The NBA has gone to great lengths to show support for important social causes, but few saw the Milwaukee Bucks-led strike coming. The postponement of playoff games showcased the political power of athletes and inspired other leagues. NBA referees showed they were supportive of the protest, too. They did their own demonstration in the days following the death of Jacob Blake.
The day NBA players used their platform in the strongest way
Few organizations have tied their image to social justice like the NBA. It is clear why this has happened. The league is predominantly Black in a time when America’s racial fractures are as clear as they’ve been since the ’60s. The league’s public support of players who refuse to “shut up and dribble” is better than the example set by leagues like the NFL.
But to more cynical NBA fans, the messages can come off as well-meaning, but vapid examples of brand management. Putting Black Lives Matter on the court is just a gesture. But gestures don’t mean anything unless you’re willing to back up the slogan. Change doesn’t occur unless people are willing to risk angering people.
The Bucks did that when they went on strike before game five against the Orlando Magic. They protested Jacob Blake’s murder in Wisconsin. One way the NBA sold the bubble idea to players was that their voices would be amplified if they played out the season. This was true to an extent, although the worries about basketball distracting from racism are warranted.
The Magic joined their opponents in the protest, as did every other team scheduled to play in the next few days. As the athletes discussed actionable items they wanted in exchange for returning to the court, it seemed like the season may just end. But that idea was too radical to gain momentum. The NBA playoffs are still happening. But the fight for justice is far from over, and more and more people are getting involved.
NBA referees supported the cause with their own protest
Referees mostly exist just to get criticized for every error they make. But most people will approve of the way they supported the strike, details Sports Illustrated. Joined by other NBA employees, the officials, marched through Walt Disney World while wearing shirts with the message “everybody vs. racism.”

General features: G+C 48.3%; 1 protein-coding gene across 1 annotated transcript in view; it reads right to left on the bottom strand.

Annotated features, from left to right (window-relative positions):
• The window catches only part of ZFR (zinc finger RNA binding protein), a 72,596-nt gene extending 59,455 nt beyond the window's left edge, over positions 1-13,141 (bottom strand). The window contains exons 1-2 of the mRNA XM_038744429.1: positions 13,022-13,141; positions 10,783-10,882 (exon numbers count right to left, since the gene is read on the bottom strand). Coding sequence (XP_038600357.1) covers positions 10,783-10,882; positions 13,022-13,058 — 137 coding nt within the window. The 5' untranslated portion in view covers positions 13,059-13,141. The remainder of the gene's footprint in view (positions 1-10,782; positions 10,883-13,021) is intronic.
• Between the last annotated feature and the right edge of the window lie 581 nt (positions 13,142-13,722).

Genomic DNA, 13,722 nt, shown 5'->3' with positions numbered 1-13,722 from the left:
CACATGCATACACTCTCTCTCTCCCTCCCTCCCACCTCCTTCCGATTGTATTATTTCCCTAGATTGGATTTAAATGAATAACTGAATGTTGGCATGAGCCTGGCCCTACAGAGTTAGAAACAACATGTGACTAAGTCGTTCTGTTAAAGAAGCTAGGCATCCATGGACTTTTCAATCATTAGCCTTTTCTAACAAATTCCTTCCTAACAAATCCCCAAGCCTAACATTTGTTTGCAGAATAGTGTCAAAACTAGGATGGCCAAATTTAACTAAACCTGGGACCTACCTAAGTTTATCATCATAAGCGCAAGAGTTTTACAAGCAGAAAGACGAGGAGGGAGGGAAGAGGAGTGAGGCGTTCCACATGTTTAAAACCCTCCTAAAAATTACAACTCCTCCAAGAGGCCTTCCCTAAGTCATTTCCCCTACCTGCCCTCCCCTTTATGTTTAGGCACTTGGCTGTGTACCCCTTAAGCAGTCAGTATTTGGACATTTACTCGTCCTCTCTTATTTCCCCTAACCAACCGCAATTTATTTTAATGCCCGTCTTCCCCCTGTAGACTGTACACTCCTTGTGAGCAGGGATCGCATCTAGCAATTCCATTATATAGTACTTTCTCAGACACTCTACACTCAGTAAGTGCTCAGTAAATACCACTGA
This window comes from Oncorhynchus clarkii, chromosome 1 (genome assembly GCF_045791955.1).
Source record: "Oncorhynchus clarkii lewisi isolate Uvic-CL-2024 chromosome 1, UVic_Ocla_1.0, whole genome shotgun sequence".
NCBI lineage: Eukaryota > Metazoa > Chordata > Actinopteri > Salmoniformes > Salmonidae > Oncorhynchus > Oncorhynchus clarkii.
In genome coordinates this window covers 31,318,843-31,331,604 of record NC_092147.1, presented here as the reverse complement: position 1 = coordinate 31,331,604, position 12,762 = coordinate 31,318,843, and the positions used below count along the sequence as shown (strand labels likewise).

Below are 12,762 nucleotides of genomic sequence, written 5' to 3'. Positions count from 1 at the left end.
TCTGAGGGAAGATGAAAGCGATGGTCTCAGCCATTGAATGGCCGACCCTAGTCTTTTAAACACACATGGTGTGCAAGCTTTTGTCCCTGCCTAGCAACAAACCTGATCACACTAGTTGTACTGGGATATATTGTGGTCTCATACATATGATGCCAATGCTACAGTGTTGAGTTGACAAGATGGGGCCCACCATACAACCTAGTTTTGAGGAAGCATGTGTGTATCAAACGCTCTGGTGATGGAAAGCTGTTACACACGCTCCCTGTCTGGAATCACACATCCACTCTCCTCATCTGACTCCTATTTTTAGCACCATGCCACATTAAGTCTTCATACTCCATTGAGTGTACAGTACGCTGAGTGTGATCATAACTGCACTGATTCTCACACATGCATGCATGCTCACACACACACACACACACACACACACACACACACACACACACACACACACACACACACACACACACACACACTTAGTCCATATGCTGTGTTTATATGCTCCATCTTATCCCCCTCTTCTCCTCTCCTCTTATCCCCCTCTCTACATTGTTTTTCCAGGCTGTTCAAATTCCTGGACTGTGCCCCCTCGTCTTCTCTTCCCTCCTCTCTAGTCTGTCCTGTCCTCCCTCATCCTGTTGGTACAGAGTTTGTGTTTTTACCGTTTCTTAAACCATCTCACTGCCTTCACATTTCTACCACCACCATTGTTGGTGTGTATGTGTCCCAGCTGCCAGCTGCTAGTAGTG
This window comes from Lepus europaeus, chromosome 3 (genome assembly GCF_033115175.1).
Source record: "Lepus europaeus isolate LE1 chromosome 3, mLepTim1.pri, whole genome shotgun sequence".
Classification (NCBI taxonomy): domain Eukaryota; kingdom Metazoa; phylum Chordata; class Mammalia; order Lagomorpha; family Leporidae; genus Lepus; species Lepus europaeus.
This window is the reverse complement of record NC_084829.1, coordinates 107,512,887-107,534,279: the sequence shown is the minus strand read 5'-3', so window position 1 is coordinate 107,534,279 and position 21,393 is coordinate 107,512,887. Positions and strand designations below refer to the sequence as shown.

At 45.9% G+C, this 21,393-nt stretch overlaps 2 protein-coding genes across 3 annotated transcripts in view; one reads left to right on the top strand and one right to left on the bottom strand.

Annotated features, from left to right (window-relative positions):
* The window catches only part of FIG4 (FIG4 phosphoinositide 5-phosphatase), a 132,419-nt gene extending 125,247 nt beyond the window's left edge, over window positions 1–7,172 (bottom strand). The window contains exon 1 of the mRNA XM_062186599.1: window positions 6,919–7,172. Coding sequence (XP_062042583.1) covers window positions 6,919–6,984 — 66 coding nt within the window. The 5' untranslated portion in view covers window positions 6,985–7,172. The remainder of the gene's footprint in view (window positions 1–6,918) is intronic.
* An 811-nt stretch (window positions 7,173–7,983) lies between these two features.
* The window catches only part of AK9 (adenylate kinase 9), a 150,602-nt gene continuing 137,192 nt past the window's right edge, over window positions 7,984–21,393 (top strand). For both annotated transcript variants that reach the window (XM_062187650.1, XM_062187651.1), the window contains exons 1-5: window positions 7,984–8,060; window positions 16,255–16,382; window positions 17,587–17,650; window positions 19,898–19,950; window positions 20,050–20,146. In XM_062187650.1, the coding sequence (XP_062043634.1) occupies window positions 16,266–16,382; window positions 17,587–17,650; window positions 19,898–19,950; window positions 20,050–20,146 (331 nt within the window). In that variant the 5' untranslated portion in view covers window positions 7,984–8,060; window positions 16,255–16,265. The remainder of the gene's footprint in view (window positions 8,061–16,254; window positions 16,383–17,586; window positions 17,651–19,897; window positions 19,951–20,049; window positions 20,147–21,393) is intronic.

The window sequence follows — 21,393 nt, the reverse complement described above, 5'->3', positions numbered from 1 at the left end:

“We’re here because we feel like we’re a representation of America, or what America could be,” said NBA official Marc Davis. “This isn’t about right versus left. This is about right versus wrong. It’s everybody versus racism.”
Refs chose this display of unity after meeting the night before to discuss how to join the protest. They don’t have nearly the platform of a team with Giannis Antetokounmpo. But any sort of revolution has to include people who don’t have a massive fan base. The group marched three times around the campus, receiving applause from Disney employees.
Athletes are only getting more vocal about their beliefs
To understate the terribly obvious, 2020 has been a horrible year for nearly everybody. The end of the coronavirus pandemic is still out of sight, cops abuse power with depressing regularity, and California has been on fire for weeks. Athletes feel the stress of these events, too. And they’re using their power to bring light to causes they care about.
It’s not just a feature of the NBA anymore. The MLB and MLS all took the NBA’s lead and postponed games in honor of the fight for racial justice, while Naomi Osaka has worn masks bearing the names of different black people during her run in the US Open.
The success of their stances is still up for grabs. Some NBA franchises can’t even turn their stadiums into voting centers for the upcoming election, let alone pressure local governments into police reform. On the other side, former owner of MLS club Real Salt Lake and NWSL’s Utah Royals, Dell Joy Hansen, was forced to sell the team after his racist and misogynistic tendencies were exposed, details ESPN.
Regardless of the struggles, it’s clear that the idea of sticking to sports is no longer for any major sports league. Even Roger Goodell got strongarmed into putting out a video supporting Black Lives Matter a few months ago. We should probably get used to seeing more demonstrations like these for the foreseeable future. Player power is often discussed as simply a way to create superteams, but it could be so much more than that.